3.   Doctor Who: Vanderdeken’s Children, by Christopher Bulis (BBC Eighth Doctor Adventures)
(This one was an interesting story.  It started off very slowly, and I had troubles getting hooked.  Then it became a sort of scifi story like Alien, when a crew are exploring a spaceship and finding strange puzzles and mysteries – and grisly murders.  So like a sort of Crystal Maze, but violent.  [And lacking the incomparable Richard O’ Brien.]  Then I became interested.  It also had the extra element that the abandoned ship on which these mysteries are taking place has been discovered simultaneously by two nations who hate each other and are at a sort of perpetual military readiness for standoff; both want the ship as salvage.  One is a cruise liner, with civilians that may get hurt.  Both cultures of people are very different.  This leads to allsorts of varied and likeable/ pleasantly annoying sub characters, most of whom get growth if they are not killed.  In the meantime, the Doctor and Sam are trying to solve the puzzle of what the hell is going on, at the same time as trying to prevent an all-out war that will end either or both civilisations.  This all does sound like a mish mash of several different films, but it doesn’t matter, as it’s written engagingly and plausibly.  I enjoyed it, both as a semi horror, a thriller and simply as a good mystery.  ACTUAL BOOK.)
4.   Doctor Who: Timelash, by Glen McCoy (Target Original)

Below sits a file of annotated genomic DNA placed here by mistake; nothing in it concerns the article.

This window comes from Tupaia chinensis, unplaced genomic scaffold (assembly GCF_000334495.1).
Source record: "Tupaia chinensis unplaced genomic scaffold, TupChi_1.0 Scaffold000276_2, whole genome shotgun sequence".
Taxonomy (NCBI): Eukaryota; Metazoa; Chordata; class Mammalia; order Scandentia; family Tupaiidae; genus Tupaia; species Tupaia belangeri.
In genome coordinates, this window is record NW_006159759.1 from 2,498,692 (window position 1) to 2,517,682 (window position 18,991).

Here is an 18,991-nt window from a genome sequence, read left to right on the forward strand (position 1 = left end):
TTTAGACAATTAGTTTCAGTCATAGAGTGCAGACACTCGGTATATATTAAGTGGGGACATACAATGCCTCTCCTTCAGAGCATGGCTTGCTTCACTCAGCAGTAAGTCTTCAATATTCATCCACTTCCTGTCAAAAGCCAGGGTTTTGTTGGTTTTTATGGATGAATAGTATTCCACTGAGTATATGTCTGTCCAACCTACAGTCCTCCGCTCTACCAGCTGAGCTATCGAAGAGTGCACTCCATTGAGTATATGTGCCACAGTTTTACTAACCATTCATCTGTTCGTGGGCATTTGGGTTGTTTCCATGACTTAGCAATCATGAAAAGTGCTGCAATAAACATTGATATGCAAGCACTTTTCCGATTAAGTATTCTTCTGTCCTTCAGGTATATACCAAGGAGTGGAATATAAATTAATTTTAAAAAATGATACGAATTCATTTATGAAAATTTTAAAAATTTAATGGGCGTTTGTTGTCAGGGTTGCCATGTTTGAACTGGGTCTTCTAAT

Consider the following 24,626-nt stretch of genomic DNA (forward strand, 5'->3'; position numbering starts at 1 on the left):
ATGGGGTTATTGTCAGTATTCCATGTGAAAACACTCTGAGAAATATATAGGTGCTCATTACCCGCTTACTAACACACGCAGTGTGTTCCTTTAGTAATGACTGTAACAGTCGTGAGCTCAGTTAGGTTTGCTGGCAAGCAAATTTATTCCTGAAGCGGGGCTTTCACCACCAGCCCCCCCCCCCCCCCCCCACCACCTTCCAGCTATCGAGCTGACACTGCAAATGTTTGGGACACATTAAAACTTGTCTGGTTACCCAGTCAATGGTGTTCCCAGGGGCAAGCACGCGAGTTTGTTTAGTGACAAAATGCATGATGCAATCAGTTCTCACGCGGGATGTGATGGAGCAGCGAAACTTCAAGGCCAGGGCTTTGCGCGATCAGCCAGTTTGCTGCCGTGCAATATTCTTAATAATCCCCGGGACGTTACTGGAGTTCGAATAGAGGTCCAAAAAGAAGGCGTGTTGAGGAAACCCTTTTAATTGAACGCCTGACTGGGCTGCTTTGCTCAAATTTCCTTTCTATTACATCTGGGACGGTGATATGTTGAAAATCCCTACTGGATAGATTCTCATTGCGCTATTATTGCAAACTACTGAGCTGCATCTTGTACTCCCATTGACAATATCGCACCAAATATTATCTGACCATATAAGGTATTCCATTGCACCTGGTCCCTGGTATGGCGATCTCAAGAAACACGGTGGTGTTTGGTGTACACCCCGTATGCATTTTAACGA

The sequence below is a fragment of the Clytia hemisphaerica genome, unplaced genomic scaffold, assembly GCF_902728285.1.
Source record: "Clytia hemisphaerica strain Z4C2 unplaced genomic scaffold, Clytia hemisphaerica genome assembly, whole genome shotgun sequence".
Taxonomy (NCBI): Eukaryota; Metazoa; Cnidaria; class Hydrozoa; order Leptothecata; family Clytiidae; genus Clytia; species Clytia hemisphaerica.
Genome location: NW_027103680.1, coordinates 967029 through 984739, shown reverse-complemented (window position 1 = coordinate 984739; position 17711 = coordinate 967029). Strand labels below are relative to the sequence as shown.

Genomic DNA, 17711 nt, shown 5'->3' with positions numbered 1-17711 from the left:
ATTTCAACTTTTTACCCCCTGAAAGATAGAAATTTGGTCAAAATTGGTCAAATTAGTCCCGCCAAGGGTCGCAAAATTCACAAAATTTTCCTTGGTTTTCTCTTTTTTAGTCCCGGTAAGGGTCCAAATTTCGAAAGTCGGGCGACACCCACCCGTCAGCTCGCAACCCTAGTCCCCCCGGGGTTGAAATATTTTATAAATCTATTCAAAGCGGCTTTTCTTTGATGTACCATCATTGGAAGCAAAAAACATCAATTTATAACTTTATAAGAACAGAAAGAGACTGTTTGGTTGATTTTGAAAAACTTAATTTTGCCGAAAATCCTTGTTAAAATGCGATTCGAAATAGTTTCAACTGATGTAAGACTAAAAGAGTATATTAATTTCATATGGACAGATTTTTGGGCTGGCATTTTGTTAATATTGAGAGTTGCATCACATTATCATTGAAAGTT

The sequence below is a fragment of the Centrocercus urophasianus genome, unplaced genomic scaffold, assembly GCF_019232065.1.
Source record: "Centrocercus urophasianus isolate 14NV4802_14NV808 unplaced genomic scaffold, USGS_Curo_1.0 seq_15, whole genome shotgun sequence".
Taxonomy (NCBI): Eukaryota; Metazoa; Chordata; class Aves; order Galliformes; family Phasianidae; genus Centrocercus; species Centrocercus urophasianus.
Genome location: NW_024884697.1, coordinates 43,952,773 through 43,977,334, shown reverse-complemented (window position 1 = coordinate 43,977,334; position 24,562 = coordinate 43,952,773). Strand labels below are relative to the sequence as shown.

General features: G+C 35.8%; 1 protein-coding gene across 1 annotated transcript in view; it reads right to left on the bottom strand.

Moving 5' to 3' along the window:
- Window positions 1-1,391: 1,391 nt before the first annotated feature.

(6th Doctor.  Ehem.  Am I the only one out here who enjoyed both the TV version of Timelash, and thence, also the book?!  Is it really only me?  It was of course, especially interesting once the illustrious Herbert appears, and I did like the spoiler discovery of who he was at the end, it gave me a smile.  I am not one who will criticise the plain sets of the original TV outing, their beige boxiness.  I definitely will not criticise Paul Darrow [ever], and I loved the Richard III haircut, which I did miss seeing in the book, and I had trouble remembering how well he delivered his sibilant lines, so his character to read, was not so interesting.  I imagined with slightly more gusto, the timelash itself and the Borad’s use of it to dispose of mostly anyone.  So I made my own small mental improvements.  But mostly, this is one of those stories where I am perfectly happy with the original and the book doesn’t deviate much at all.  The only thing I would say about the book was that Glen McCoy has a bit of a strange writing style, some odd word orderings within his sentences.  But I am a fine one to talk of such, hmm?  So we’ll let it pass!  ACTUAL BOOK.)
5.   Doctor Who: And the Web of Fear, by Terrance Dicks (Target Original)
(2nd Doctor.  Now.  I understand that [a] this is one of many people’s favourite stories ever, and since we only got it back recently in its fullness, they love it even more.  And [b], it’s not one of my favourite stories on TV at all.  I felt it dragged a bit, with an overpadded middle, and I got a bit bored waiting for the Great Intelligence to reveal who it was hiding within.  I also got fed up with the military stereotypes of the time: the doughty Sergeant, the cowardly Welshman etc etc, yawn.